Sure, the DC Universe had become darker. But to say that his own world was fundamentally better is perhaps a bit wrong. After all, he was a child. There may have been things he just wasn’t aware of or didn’t see, but now all he could do was watch. And he saw heroes fall, saviours kill, and people lose trust in each other.

This world worked different. People talked different. Communities acted differently to each other. Whole new people, unlike any he’d seen before kept turning up and just made things more…complicated.

Stepping outside of the story for a second, of course they would. In the 80s and 90s, comics became more complicated and yes, darker as they started to include stories which were more ‘realistic’ or grounded, and included greater representation of the world around them. Audiences were more drawn to such stories, and comics as a result evolved to match it.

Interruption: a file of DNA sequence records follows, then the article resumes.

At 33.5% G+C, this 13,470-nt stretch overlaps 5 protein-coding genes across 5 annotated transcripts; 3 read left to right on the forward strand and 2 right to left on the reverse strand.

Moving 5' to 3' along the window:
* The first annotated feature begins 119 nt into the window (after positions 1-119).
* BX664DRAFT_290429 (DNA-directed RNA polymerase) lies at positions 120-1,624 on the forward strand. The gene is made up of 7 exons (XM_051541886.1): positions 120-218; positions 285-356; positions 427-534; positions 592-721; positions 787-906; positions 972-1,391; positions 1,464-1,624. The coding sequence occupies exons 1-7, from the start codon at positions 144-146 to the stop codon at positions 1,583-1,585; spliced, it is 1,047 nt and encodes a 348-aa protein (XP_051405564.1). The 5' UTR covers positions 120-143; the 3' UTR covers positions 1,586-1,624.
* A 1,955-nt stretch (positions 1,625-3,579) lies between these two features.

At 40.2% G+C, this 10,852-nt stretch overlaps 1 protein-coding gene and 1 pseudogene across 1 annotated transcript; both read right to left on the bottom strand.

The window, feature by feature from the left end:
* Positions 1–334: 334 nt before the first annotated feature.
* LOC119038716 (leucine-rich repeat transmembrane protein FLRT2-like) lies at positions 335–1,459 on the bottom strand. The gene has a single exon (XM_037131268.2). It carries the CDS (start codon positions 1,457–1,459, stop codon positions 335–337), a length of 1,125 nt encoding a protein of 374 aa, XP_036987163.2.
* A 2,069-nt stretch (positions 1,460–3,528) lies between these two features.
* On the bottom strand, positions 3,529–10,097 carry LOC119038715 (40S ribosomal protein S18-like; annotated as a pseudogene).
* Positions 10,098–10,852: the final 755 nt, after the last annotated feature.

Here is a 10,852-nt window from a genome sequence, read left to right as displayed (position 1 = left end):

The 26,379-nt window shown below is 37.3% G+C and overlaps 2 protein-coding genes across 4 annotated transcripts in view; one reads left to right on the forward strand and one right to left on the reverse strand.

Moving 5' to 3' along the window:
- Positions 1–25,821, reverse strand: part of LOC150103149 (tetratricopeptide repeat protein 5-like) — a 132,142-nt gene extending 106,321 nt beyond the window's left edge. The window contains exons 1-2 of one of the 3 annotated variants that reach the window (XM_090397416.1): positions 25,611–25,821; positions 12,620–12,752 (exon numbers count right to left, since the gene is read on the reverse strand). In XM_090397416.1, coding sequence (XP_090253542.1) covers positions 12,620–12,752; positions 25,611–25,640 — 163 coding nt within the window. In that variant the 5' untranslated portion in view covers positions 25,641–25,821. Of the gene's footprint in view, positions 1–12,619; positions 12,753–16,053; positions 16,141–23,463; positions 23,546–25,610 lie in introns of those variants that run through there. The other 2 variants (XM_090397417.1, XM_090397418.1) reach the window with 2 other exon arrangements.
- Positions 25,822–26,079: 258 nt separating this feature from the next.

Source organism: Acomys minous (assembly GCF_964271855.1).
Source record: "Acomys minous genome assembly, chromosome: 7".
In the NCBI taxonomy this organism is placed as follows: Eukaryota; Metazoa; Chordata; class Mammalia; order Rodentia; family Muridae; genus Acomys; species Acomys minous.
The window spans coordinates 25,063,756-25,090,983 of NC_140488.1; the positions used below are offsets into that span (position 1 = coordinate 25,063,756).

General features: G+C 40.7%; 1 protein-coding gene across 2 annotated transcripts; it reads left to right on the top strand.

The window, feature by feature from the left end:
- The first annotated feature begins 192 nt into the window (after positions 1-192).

Of course, all Superboy Prime knew is that the world had changed and he didn’t like it. Instead of trying to adapt, to learn to change with the world and society, Prime sought to stop the changes and revert the world back to something he nostalgically remembered, in true comic book fashion, by physically assaulting reality itself.

Art by George Perez
Art by George Perez

And when the world fought back? Well, Prime lashed out, he became reckless, he hurt, destroyed and even killed. He himself became something he feared most, through his violent inability to accept the world around him.

Art by Phil Jimenez
Art by Phil Jimenez

And he was ready to turn back time, to return the world to something he wanted it to be, which it could never really be and maybe never even was, no matter what the cost.

Art by Phil Jimenez
Art by Phil Jimenez